Hulu reaches closed captioning settlement

One of the nation’s largest subscription video on-demand services will soon make all of its full-length English and Spanish content fully accessible to people who are deaf or hard of hearing.

Hulu announced the agreement September 6 with the National Association of the Deaf, which was represented in the negotiations by the Disability Rights Education and Defense Fund and Civil Rights Education and Enforcement Center.

“Hulu is an integral part of the sea-change in how consumers watch TV. Captioning is another type of control consumers can — rightfully — expect and enjoy. Captioning is part of the way we watch now,” DREDF Directing Attorney Arlene Mayerson said in a news release. “Hulu’s actions and commitment to making its media accessible to deaf and hard of hearing subscribers demonstrates that it is possible to fully integrate the deaf and hard of hearing community into the online entertainment marketplace.”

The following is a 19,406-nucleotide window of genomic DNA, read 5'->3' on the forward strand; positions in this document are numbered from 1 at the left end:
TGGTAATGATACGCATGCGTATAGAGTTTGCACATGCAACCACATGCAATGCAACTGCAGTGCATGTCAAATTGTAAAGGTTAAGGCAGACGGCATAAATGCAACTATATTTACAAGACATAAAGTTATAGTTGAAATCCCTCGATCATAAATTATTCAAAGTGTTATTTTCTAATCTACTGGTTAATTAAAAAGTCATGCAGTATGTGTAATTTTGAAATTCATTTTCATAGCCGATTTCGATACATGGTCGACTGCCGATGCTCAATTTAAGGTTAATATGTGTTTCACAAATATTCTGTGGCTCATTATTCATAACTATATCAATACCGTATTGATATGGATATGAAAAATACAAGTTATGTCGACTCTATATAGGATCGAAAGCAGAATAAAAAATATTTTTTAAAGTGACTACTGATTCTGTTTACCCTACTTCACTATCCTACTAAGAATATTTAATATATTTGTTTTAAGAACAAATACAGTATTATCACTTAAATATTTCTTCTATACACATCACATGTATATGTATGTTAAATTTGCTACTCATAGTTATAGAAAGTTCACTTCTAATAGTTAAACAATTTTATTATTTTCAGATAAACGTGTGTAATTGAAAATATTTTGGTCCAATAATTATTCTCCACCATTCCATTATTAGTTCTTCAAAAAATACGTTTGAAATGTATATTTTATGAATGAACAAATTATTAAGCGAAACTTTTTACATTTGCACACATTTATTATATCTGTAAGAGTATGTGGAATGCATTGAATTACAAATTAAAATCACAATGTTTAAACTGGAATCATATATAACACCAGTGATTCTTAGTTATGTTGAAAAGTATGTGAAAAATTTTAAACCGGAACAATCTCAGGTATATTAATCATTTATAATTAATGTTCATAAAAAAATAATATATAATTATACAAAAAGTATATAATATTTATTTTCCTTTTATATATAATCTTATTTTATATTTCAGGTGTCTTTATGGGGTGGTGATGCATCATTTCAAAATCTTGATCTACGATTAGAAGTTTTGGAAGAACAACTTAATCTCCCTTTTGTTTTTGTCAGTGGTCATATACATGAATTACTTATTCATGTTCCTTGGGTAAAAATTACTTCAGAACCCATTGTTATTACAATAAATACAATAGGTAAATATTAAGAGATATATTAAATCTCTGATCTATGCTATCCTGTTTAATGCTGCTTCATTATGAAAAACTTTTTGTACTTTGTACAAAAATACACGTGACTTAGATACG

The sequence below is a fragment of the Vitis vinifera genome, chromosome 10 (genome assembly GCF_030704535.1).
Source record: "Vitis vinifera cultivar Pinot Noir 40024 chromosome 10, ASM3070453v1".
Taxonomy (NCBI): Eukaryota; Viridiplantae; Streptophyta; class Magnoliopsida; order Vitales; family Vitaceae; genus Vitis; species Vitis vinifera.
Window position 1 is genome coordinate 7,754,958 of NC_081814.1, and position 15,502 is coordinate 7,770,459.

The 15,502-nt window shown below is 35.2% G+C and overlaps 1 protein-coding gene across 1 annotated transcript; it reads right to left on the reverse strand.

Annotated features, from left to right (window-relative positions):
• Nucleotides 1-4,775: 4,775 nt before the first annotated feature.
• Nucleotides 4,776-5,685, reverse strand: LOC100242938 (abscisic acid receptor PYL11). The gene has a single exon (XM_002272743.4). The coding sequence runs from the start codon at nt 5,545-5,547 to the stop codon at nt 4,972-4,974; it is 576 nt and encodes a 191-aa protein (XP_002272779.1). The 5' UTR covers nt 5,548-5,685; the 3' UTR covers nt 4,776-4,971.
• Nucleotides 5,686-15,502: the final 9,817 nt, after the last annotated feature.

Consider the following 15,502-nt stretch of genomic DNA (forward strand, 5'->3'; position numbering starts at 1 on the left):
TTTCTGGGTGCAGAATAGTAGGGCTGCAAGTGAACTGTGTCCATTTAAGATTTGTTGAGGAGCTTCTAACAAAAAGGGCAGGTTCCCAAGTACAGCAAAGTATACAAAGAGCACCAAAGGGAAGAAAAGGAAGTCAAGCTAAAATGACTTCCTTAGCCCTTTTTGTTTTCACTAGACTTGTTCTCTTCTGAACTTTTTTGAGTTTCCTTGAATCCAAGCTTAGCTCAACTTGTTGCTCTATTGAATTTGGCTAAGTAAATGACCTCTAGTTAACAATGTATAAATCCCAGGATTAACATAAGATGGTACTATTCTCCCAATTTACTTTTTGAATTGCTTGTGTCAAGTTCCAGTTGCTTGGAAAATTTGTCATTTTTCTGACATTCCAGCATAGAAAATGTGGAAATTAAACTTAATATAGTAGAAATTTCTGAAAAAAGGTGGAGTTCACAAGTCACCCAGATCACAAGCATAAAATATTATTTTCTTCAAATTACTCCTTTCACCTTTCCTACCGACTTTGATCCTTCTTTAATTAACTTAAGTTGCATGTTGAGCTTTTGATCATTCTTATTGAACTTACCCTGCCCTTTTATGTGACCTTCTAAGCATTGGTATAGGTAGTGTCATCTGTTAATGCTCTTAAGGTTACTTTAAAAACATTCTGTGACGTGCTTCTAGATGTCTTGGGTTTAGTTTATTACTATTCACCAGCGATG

Further, as specified in the agreement, Hulu’s captioning must meet Federal Communications Commission standards for “completeness, accuracy, synchronicity, and placement.”

Industry leader Netflix previously agreed to a two-year timetable to implement closed captioning in almost all of its content by 2014.

In recent years, the NAD has also reached similar settlements with Amazon, AMC and GoGo, among other companies.

“With Hulu’s agreement, Hulu will be fully accessible to all deaf and hard of hearing viewers,” said Howard Rosenblum, CEO of the NAD, in the news release. “The NAD appreciates all that Hulu is doing to ensure that its programming is inclusive for all.”